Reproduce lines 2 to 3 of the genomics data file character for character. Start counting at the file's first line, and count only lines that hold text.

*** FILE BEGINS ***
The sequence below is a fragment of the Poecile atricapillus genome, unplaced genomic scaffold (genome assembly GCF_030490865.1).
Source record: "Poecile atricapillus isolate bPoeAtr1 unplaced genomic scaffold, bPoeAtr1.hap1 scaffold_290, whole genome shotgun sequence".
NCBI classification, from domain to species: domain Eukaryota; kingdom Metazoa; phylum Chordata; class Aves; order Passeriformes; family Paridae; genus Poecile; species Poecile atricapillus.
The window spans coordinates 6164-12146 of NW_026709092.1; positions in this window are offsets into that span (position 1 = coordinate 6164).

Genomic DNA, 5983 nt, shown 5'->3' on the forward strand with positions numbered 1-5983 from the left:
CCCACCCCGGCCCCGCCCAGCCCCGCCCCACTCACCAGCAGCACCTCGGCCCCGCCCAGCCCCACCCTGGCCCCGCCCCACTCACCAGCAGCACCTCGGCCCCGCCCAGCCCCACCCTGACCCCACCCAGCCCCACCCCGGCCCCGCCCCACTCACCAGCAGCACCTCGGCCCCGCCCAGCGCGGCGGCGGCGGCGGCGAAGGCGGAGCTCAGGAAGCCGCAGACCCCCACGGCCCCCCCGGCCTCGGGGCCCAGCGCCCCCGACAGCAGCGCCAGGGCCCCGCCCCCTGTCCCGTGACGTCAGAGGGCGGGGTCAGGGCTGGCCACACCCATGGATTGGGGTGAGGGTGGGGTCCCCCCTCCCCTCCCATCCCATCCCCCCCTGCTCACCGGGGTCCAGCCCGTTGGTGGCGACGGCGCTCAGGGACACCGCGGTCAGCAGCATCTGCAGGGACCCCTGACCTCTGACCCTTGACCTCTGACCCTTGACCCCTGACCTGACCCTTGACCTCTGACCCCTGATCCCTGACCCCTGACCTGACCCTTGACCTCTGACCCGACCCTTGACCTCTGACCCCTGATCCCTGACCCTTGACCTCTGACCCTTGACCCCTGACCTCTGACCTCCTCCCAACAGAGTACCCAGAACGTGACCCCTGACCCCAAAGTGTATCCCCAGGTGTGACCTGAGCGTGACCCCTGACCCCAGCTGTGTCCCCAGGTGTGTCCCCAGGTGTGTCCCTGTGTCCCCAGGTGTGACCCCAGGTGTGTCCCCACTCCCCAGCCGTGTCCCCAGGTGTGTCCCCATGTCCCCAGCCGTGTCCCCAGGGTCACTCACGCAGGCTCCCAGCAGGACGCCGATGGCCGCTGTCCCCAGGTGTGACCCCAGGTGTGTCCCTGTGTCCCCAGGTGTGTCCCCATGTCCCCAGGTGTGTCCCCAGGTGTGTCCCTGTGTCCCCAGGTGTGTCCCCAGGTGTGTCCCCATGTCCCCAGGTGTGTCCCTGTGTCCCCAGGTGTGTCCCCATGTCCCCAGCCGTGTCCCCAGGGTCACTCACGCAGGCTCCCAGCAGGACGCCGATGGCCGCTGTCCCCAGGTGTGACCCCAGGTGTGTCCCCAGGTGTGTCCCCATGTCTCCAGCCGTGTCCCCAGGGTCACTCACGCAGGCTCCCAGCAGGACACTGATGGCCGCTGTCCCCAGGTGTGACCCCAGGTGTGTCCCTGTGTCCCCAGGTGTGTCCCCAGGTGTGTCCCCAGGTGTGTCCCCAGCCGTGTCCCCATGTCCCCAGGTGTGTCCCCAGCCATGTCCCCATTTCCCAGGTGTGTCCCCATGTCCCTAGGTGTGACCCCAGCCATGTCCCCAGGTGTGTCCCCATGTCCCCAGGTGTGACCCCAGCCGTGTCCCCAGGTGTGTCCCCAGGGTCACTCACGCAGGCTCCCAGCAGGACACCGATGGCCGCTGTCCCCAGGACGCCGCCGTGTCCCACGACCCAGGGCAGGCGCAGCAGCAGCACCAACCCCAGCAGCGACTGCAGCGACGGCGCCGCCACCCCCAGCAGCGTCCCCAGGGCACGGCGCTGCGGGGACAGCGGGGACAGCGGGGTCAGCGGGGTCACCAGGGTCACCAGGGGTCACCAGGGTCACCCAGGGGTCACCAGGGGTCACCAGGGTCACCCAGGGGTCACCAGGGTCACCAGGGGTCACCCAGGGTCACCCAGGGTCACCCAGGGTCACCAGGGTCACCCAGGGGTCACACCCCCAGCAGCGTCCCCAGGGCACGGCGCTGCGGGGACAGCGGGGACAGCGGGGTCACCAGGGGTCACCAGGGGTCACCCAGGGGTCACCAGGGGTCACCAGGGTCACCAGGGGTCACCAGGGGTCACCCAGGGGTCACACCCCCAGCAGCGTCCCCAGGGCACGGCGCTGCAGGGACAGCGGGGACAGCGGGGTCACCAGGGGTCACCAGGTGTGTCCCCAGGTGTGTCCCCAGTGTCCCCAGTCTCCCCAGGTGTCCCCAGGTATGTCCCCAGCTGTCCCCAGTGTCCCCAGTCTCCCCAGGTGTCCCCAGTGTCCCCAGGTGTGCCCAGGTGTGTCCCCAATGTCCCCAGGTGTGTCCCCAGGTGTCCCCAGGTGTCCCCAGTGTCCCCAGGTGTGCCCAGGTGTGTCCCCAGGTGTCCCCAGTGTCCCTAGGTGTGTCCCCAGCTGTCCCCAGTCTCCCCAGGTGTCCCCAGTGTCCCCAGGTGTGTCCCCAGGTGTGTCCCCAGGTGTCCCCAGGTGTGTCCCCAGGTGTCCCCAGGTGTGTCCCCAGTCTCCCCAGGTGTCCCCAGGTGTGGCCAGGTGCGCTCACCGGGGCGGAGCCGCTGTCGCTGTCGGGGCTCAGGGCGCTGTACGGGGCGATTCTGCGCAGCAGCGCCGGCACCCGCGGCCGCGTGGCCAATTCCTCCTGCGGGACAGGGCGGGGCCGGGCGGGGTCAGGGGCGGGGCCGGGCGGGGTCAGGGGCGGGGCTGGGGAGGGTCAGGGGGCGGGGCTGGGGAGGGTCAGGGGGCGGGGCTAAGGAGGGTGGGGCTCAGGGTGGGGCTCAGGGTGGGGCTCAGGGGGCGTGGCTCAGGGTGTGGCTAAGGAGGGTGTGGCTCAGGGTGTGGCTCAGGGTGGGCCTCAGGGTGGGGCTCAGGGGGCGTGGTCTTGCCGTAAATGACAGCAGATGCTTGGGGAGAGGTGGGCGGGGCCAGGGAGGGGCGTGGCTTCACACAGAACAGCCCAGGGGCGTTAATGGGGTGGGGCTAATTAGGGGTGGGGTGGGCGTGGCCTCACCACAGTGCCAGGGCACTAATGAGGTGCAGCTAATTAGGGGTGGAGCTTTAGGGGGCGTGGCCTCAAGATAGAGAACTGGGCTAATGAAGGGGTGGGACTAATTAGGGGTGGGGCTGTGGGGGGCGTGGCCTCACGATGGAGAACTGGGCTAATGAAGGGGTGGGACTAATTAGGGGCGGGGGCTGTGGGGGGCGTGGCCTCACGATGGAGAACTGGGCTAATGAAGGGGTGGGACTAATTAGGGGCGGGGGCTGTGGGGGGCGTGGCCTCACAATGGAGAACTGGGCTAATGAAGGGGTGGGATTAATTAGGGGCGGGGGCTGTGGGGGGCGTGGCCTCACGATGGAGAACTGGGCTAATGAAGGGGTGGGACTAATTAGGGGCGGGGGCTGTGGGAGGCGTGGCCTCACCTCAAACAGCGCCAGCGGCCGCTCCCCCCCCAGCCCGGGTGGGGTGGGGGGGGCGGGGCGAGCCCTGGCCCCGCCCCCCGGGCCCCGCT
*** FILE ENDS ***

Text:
Source record: "Poecile atricapillus isolate bPoeAtr1 unplaced genomic scaffold, bPoeAtr1.hap1 scaffold_290, whole genome shotgun sequence".
NCBI classification, from domain to species: domain Eukaryota; kingdom Metazoa; phylum Chordata; class Aves; order Passeriformes; family Paridae; genus Poecile; species Poecile atricapillus.